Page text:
All four remaining Republican primary candidates--former Massachusetts Gov. Mitt Romney, former Pennsylvania Sen. Rick Santorum, Texas Rep. Ron Paul and former House Speaker Next Gingrich--are viewed unfavorably by a substantial portion of the American public going into Super Tuesday, including those in key demographics like independent and undecided voters.

The newest poll, by the Washington Post/ABC News, is another obstacle for the four GOP presidential hopefuls to overcome as they try to prove their electability and appeal, especially with Obama's approval rating on the rise.

Candidates Losing Independent Vote

Independent voters are a critical voting bloc for the 2012 presidential election, the swing votes that will make or break Obama and the chosen nominee in the fall.

Yet none of the four GOP candidates, across the board, was regarded favorably by even 40 percent of those polled.

Texas Rep. Ron Paul did best in this group, netting a 38 percent favorability rating and a 35 percent unfavorability rating.

Mitt Romney and Rick Santorum fare worse. Romney, once again the frontrunner in the Republican primary race, has only a 32 percent favorability rate, a whole 16 points lower than the 48 percent of independents who view him unfavorably. Rick Santorum is viewed unfavorably by 32 percent of independent voters, with a 40 percent unfavorability rating.

But Romney and Santorum's scores are nothing to that of Newt Gingrich. Only 21 percent of independents view the former House Speaker favorably at all.

Paul, Gingrich Drop With GOP

But the effect of this year's protract primary battle isn't limited to independent voters. Among registered Republicans, only Mitt Romney is regarded favorably by around sixty percent of those polled. Still, around thirty percent continue to veiw him unfavorably, with only ten percent largely undecided.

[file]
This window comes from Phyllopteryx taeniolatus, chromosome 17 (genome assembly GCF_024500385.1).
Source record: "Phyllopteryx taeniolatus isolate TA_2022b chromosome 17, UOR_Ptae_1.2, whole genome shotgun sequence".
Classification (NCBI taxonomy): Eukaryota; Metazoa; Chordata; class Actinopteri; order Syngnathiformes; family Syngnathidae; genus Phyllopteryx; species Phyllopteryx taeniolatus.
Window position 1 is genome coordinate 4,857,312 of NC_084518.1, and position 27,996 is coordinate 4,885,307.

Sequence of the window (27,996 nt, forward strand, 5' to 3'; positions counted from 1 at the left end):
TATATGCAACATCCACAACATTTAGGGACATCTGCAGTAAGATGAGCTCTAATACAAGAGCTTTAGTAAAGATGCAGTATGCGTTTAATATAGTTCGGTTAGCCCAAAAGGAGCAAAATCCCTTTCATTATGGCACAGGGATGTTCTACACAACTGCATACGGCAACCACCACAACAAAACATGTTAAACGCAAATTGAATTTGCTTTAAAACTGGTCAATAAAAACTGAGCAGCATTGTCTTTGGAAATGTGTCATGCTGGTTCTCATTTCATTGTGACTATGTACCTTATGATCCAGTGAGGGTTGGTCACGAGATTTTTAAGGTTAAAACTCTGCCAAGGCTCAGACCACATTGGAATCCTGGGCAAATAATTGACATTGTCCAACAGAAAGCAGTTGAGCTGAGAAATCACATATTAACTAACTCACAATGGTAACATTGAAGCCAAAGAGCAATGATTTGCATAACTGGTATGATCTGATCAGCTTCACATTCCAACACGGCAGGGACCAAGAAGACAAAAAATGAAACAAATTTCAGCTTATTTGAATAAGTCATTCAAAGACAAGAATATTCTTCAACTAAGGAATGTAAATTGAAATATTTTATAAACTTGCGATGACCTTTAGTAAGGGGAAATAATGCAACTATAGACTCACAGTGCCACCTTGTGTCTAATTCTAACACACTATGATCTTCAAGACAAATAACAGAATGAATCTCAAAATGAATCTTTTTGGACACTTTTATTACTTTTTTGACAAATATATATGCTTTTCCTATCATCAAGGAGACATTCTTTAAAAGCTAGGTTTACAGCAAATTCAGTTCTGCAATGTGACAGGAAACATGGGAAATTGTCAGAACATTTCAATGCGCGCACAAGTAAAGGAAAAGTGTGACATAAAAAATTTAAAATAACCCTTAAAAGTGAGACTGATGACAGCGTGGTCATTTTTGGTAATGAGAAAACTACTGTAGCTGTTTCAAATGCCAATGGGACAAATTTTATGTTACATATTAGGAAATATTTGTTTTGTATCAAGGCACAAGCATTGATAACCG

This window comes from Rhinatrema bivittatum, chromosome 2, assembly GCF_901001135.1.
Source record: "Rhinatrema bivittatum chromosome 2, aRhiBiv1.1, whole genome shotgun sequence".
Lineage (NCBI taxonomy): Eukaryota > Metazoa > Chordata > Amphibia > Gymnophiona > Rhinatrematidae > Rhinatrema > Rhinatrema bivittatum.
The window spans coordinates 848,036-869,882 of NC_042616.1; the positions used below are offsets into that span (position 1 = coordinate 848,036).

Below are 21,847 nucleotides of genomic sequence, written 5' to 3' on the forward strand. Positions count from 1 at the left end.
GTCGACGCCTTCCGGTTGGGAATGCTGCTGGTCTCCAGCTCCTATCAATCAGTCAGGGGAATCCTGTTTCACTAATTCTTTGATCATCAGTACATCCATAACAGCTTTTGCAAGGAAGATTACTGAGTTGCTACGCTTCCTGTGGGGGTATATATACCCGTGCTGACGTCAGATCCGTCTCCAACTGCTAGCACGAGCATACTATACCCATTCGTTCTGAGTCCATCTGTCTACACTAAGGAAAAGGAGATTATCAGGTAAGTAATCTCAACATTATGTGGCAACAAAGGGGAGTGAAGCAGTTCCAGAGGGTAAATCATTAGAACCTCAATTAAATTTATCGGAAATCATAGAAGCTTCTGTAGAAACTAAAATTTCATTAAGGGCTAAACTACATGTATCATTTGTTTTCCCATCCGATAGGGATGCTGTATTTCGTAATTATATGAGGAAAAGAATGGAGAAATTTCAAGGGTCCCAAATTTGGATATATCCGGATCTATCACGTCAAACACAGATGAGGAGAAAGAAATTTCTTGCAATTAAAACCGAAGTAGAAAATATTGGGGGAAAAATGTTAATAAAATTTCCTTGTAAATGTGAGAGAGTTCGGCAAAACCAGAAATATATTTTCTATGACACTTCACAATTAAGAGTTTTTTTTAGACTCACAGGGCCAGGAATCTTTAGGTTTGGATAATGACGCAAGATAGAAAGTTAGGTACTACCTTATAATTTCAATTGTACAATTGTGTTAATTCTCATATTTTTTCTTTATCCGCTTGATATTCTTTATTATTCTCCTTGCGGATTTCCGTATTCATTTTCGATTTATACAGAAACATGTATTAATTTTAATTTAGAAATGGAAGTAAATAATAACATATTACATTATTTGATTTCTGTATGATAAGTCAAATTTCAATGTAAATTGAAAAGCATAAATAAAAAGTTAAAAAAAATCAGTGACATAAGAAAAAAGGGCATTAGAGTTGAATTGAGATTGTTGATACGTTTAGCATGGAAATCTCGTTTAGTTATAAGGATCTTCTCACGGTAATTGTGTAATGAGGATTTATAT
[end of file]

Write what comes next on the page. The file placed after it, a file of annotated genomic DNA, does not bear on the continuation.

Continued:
58 percent of GOP voters regard Rick Santorum favorably, with a 23 percent unfavorability rating.

For Gingrich and Paul, however, the news is worse. Gingrich just about breaks even in his own party, 42 percent favorable and 44 percent unfavorable--but Paul is viewed unfavorably by 44 percent of those polled, as opposed to the 38 percent of registered Republicans who view the libertarian candidate favorably.

This poll was conducted from Feb. 29 to March 4, 2012. 1,014 adults were polled, and asked to rate the candidates favorably or unfavorably, from feeling that way strongly to somewhat strongly to having no opinion. The results from the full survey have a margin of sampling error of plus or minus 3.5 percentage points.

Obama Approval Rating On Rise

A similar poll by the Post/NBC has not yet been conducted to judge Democratic incumbent President Obama's favorability rating among independents and registered Democrats.

His general approval rating, however, hasn't been this high for over a year.

Fifty percent of American's approve of the president's job performance, the highest approval rating he's had since the killing of Osama Bin Laden. And in matchups, he leads resurgent frontrunner Mitt Romney by 50 percent to 44 percent.

About 40 percent in that same NBC News/Wall Street Journal poll said the nomination process has given them a less favorable impression of the GOP, while only one in ten now have a more favorable opinion.

These polls come a good eight months before the 2012 presidential election. Coming as they do on Super Tuesday, however, these numbers suggest that the GOP candidates still have a lot to prove before any of them is ready to challenge Obama--and that a consensus candidate cannot come too soon.